Advocates for the deaf lost the latest round in an effort to force CNN to provide caption service on its webside, according to a 9th U.S. Circuit Court of Appeals decision Wednesday.
The Greater Los Angeles Agency on Deafness (GLAAD) sued CNN in 2011 seeking an order to force captions in its online videos. The lawsuit claimed failure to provide the captioning service violated the state Unruh Civil Rights Act and the Disabled Persons Act.
The ruling strengthened the California anti-SLAPP (Strategic Lawsuit Against Public Participation) law, which allows quick dismissal of meritless lawsuits whose purpose is to interfere with First Amendment rights. The case reveals tensions between California’s anti-discrimination law on the one hand and its anti-SLAPP protections on the other, according Judge Margaret McKeown.
The three-judge panel reversed a trial court decision in Oakland that held providing captions on a website had little to do with free speech. U.S. Magistrate Judge Laurel Beeler ruled the anti-SLAPP law does not apply to a lawsuit seeking equal access for the hearing-impaired by compelling CNN to caption videos posted on the website.
She thus did not answer the second question, whether the agency was likely to prevail on the merits of its civil rights claims.
The 9th Circuit reversed saying the agency failed to meet its burden of showing it was likely to prevail.
“Notably absent fro the record is any evidence supporting an inference that CNN intentionally discriminated against hearing-impaired individuals on account of their disability,” McKeown wrote.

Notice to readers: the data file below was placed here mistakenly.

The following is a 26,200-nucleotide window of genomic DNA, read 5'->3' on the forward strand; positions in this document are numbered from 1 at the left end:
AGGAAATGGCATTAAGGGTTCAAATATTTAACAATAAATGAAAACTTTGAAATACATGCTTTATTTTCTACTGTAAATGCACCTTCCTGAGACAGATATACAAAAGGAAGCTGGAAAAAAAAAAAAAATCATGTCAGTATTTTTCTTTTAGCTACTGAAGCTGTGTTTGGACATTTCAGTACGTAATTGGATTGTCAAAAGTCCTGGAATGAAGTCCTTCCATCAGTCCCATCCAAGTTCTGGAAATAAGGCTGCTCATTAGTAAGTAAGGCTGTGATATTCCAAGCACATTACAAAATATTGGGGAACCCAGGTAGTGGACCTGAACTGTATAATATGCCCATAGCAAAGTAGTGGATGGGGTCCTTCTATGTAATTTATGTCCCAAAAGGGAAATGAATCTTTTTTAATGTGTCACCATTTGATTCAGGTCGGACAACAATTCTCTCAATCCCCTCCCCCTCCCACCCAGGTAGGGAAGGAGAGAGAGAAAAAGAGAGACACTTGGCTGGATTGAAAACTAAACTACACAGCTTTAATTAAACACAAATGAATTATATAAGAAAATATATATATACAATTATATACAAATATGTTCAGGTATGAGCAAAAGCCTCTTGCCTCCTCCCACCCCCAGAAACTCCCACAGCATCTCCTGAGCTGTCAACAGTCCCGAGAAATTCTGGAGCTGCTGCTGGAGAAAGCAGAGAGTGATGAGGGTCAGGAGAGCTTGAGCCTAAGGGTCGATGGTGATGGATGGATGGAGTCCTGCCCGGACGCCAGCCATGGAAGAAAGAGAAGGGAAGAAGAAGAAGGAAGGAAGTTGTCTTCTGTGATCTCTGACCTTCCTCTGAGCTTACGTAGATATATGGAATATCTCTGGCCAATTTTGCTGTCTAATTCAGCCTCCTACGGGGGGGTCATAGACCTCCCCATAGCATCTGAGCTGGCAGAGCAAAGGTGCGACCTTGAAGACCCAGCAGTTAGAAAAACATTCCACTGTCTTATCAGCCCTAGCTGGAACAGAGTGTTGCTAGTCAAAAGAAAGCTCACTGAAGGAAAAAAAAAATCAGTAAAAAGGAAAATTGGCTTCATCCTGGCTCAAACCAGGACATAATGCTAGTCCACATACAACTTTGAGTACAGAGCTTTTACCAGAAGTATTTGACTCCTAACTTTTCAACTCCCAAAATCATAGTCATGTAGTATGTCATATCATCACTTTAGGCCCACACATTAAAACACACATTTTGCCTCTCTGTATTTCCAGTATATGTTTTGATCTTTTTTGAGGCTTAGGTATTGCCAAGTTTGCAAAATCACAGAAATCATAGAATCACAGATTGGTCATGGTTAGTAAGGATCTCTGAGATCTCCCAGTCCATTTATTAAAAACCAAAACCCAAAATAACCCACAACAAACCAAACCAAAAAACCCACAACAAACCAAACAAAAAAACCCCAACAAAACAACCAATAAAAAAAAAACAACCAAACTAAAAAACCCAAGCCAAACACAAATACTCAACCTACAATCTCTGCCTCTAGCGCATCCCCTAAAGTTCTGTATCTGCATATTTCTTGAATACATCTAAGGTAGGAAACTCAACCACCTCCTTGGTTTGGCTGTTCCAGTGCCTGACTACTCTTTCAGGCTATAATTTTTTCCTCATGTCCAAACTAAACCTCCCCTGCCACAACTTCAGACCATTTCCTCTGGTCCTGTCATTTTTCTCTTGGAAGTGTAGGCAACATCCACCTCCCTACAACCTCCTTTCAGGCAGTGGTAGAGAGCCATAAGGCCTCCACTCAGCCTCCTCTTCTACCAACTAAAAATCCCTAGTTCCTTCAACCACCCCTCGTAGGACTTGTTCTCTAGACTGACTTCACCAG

But the panel stayed any further action so it could pose a legal question to the California Supreme Court on state law. The judges want to know if the Disabled Persons Act’s equal access requirement applies to websites, a potentially significant question for video-laden websites.
“Numerous recent cases have discussed the DPA’s applicability to virtual spaces like websites, but there is no conclusive California authority on point,” the panel wrote. It asked the state’s highest court to resolve the question.
California’s anti-SLAPP law allows courts to toss out lawsuits that lack merit and are filed to silence opponents through costly and time-consuming litigation. A SLAPP suit is considered one that is filed, not to correct a wrong or prevail for money damages, but to slow or silence an opponent.
A defendant in a SLAPP suit may file a motion with the court to throw out the lawsuit, known as an anti-SLAPP motion.
Mckeown was joined by Judges Clifford Wallace and Sandra Ikuta.
Case: Greater Los Angeles Agency on Deafness v. CNN, No. 12-15807